After weeks of dancing the seven veils, trying to hide what they were up to, the government, the EU and the IMF announced on prime time Television today (28 November) that they have signed up to an €85 billion bailout. The money which has 5.8% interest rate attached to it will go to recapitalise the banks( €10bn); fund the budget (€50bn) and deal with “banking contingencies” (€25bn). So in other words the whole lot is going to bail out the banks and keep the government finances going.
€85 billion is about €17,000 for every man, woman and child in the state. The fact that Cowen and Lenihan won’t be around to clean up the mess they’ve made is one thing, but to leave a bill of this scale is another thing all together. But to make things worse, the government will rub salt in the wounds of the working class by raiding the pension pot to help pay for the deal.
This amounts to selling the family silver or basically asset stripping the state to the tune of about €10bn. Inevitably this will be followed up by further attacks on worker's pensions. This, in and of itself, will generate huge opposition. So if the government sought to gain anything politically from this deal, then the truth is they could well be whistling in the wind. The political damage has been wrought and the scale of the demonstration yesterday in Dublin’s wintery weather yesterday illustrates that the working class won’t stand for too much. The Budget will probably scrape through on December 7th, but there will be a general election in the New Year and the coalition will be thrown out.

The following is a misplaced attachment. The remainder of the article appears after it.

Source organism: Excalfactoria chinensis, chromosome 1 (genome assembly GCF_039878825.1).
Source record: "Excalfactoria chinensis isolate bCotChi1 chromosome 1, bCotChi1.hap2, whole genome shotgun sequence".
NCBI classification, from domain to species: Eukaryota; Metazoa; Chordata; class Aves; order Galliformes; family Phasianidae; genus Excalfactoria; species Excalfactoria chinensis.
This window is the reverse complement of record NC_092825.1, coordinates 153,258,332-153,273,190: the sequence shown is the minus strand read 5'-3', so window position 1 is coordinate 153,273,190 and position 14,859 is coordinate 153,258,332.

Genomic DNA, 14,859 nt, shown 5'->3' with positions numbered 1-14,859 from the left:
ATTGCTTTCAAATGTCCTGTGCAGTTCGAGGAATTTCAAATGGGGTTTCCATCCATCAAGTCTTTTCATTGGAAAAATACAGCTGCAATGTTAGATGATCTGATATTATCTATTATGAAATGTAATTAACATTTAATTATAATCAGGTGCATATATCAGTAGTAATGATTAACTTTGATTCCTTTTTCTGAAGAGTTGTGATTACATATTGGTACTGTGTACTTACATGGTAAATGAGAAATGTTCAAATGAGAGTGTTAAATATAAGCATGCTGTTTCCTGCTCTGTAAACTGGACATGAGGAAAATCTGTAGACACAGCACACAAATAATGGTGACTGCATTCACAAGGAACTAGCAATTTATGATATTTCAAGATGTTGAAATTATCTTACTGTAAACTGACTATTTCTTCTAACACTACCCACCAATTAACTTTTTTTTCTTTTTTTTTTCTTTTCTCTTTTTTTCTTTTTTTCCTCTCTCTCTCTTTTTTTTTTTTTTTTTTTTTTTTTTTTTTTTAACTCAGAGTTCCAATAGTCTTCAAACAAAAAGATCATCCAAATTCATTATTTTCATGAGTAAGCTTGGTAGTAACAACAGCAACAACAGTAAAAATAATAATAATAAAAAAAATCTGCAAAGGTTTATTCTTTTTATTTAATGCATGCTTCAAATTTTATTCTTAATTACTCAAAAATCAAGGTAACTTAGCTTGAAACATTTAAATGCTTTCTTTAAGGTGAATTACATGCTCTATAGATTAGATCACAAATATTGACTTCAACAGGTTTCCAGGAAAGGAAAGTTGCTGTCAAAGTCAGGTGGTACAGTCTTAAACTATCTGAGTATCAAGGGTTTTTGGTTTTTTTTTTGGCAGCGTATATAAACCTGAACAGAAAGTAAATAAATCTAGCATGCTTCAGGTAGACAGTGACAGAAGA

While the bailout may take the heat off Ireland in the bond markets for a period, the problems in the Irish economy means that the bosses will still attempt to place the burden on the backs of the working class. On a European scale the crisis means that the speculators will merely look for another victim, as the logic of the speculators means that there will always be a country which is closest to the edge, and risk means profits.
The limits of European integration have been demonstrated clearly during this crisis, as the contradictions between the different economies in the euro zone have become more acute, while on a world level capitalism is in an impasse from which it cannot escape. The only solution in the long run is the abolition of capitalism in Ireland and on a European and World wide scale.
Source: Fightback (Ireland)